Dealing with Debt

Dealing With Debt Collectors: Your Rights And Best Practices

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Facing debt can be daunting, especially when debt collectors come calling. Many people feel intimidated and unsure of their rights when dealing with these agencies. At our non-profit credit counseling agency, we believe that knowledge is power. Here’s a comprehensive guide to help you understand your rights and best practices when dealing with debt collectors.

Understanding Your Rights:

The Fair Debt Collection Practices Act (FDCPA) is a federal law that protects consumers from abusive, unfair, or deceptive practices by debt collectors. Here are some fundamental rights you have under the FDCPA:

  1. Right to Be Informed: Debt collectors must provide specific information about your debt, including the amount you owe, the name of the creditor, and your right to dispute the debt. This information should be provided in writing within five days of the initial contact.
  2. Right to Dispute the Debt: If you believe the debt is incorrect or not yours, you have the right to dispute it. You must send a written dispute to the debt collector within 30 days of receiving the initial notice. The collector must then stop all collection activities until they verify the debt.
  3. Right to Request Validation: You can request a verification of the debt to ensure it is accurate and legitimate. This can include asking for the original creditor’s name and documentation of the debt.
  4. Right to Cease Communication: If you do not wish to be contacted by a debt collector, you can send a written request asking them to stop. After receiving your request, they can only contact you to confirm they will stop communications or to inform you of specific actions, like a lawsuit.
  5. Protection from Harassment: Debt collectors are prohibited from using abusive or harassing language, making threats, calling you repeatedly, or contacting you at unreasonable times (typically before 8 a.m. or after 9 p.m.).
  6. Privacy Rights: Debt collectors cannot discuss your debt with anyone other than you, your spouse, or your attorney. They are also restricted from contacting you at work if they know your employer disapproves.

Best Practices for Dealing with Debt Collectors:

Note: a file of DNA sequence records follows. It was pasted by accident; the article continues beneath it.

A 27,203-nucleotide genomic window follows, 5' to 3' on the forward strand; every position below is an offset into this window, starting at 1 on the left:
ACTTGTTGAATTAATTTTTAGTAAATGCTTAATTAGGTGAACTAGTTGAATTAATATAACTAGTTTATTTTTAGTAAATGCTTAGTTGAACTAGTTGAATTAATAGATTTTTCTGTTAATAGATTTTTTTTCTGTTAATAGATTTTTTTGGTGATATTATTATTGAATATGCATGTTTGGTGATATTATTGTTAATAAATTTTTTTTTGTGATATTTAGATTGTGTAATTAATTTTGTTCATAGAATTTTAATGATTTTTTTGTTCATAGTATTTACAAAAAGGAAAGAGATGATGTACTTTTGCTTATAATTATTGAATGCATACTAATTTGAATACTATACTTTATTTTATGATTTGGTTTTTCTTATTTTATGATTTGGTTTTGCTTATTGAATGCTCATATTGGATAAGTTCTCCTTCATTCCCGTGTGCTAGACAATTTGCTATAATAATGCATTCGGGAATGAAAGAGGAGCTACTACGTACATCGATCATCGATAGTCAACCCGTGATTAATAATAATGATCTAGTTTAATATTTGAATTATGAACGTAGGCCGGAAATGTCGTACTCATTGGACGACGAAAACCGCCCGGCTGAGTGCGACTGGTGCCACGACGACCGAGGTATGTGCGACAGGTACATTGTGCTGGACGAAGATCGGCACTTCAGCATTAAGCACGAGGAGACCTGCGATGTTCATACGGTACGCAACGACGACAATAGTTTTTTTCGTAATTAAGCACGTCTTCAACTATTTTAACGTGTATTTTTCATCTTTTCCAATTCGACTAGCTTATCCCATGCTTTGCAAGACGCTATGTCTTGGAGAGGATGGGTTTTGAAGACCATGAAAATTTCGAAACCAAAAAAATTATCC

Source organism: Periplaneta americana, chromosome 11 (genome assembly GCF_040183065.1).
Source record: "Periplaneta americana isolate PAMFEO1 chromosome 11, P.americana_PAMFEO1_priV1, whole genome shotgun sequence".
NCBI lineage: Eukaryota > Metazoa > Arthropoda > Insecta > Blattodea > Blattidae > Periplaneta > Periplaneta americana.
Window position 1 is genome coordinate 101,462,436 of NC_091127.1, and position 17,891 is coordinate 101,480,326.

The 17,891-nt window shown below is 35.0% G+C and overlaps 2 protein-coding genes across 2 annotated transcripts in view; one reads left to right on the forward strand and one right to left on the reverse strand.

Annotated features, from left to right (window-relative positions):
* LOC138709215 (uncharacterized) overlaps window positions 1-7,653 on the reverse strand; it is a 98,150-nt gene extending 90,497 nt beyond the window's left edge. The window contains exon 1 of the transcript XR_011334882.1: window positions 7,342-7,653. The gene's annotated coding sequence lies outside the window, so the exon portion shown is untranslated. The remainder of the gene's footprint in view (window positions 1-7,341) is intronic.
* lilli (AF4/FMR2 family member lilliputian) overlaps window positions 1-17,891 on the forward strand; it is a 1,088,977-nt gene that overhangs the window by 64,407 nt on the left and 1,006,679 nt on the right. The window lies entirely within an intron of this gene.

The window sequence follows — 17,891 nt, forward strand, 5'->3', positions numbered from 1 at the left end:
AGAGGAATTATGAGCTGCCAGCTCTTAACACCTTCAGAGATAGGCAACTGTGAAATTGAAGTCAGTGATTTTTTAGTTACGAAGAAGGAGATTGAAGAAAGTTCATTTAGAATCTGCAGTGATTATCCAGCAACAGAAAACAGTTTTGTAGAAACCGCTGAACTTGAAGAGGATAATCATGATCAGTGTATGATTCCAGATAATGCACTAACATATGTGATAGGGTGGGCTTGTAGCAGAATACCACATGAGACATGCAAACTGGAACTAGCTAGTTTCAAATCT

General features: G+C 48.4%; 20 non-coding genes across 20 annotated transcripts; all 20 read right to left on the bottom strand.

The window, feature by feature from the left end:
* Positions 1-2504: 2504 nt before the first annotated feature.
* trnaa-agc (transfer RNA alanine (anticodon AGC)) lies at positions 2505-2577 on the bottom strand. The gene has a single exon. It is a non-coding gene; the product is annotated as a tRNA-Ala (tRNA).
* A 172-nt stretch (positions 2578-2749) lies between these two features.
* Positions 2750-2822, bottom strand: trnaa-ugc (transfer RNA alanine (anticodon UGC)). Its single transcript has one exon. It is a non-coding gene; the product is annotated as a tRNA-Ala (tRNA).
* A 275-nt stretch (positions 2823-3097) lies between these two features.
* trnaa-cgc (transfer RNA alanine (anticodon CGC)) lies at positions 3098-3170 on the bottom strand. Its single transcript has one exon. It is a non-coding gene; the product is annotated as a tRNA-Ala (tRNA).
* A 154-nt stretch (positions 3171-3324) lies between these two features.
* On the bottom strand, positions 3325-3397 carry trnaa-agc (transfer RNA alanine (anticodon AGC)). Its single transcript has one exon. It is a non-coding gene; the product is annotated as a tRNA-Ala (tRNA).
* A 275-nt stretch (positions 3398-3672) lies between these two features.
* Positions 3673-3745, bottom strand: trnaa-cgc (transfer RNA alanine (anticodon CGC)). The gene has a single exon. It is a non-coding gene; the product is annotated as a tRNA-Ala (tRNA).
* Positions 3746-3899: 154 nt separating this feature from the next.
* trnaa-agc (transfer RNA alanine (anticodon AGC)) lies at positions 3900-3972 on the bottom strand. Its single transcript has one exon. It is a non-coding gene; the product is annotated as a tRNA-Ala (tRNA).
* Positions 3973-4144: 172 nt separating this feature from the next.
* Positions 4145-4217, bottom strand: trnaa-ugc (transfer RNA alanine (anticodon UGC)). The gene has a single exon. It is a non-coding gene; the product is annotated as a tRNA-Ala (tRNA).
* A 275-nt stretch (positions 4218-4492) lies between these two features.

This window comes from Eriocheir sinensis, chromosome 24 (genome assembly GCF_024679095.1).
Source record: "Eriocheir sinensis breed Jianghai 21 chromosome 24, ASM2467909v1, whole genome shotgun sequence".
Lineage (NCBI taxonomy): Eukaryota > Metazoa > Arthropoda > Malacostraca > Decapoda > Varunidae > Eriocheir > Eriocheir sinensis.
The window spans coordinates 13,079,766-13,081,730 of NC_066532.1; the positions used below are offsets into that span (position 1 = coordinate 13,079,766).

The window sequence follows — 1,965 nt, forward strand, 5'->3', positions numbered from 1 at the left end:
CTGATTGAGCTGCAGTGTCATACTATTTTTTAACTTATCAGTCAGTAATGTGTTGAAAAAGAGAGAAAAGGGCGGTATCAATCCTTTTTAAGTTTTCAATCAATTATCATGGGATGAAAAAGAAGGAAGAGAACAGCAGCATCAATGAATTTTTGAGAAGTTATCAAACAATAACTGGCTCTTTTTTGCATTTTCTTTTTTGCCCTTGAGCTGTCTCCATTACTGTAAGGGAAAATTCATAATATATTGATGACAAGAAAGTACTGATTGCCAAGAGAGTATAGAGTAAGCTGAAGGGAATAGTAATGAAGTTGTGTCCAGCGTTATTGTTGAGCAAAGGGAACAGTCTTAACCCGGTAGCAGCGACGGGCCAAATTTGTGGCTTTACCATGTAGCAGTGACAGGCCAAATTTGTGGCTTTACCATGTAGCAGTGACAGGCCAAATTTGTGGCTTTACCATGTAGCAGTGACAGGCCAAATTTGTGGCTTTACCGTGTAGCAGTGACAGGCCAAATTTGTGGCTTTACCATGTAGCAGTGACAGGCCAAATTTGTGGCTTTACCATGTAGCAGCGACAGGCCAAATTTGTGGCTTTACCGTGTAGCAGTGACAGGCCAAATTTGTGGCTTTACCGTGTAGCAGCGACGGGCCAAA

Knowing your rights is the first step. Here are some best practices to help you navigate interactions with debt collectors:

  1. Stay Calm and Informed: Keep your composure and remain polite. Request written communication if you feel uncomfortable speaking over the phone.
  2. Document Everything: Keep records of all communications with debt collectors, including dates, times, and the names of the people you speak with. Save any and all written correspondence.
  3. Verify the Debt: Before making any payments, ensure the debt is valid. Request written verification and review it carefully.
  4. Know What You Can Afford: Before agreeing to any payment plan, review your finances to determine what you can realistically afford. Do not commit to a plan that will put you in further financial strain.
  5. Seek Professional Advice: Consider speaking with a certified credit counselor from a non-profit agency such as AdvantageCCS. They can provide advice, help you understand your options, and even negotiate with debt collectors on your behalf.
  6. Understand the Statute of Limitations: Debts have a statute of limitations, which varies by state. Once the statute of limitations has passed, debt collectors can no longer sue you for the debt. Be cautious about acknowledging or making a payment on an old debt, as this can reset the statute of limitations.
  7. File a Complaint if Necessary: If a debt collector violates your rights, you can file a complaint with the Consumer Financial Protection Bureau (CFPB) or your state’s attorney general’s office.


Dealing with debt collectors can be stressful, but understanding your rights and following best practices can make the process more manageable. Remember, you don’t have to face this alone. Our non-profit credit counseling agency is here to provide support and guidance every step of the way. If you have questions or need assistance, don’t hesitate to reach out to us by calling 1-866-699-2227. Empower yourself with knowledge and take control of your financial future!


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Disclaimer: The information provided is for informational purposes only. The materials are general in nature, are not offered as advice or guarantee, and should not be relied upon without guidance from an attorney or a financial advisor. Reading the information does not constitute a legal contract, consulting, or any other relationship with Advantage Credit Counseling Service.
Author: Lauralynn Mangis
Lauralynn is the Online Marketing Specialist for AdvantageCCS. She is married and has two young daughters. She enjoys writing, reading, hiking, cooking, video games, sewing, and gardening. Lauralynn has a degree in Multimedia Technologies from Pittsburgh Technical College.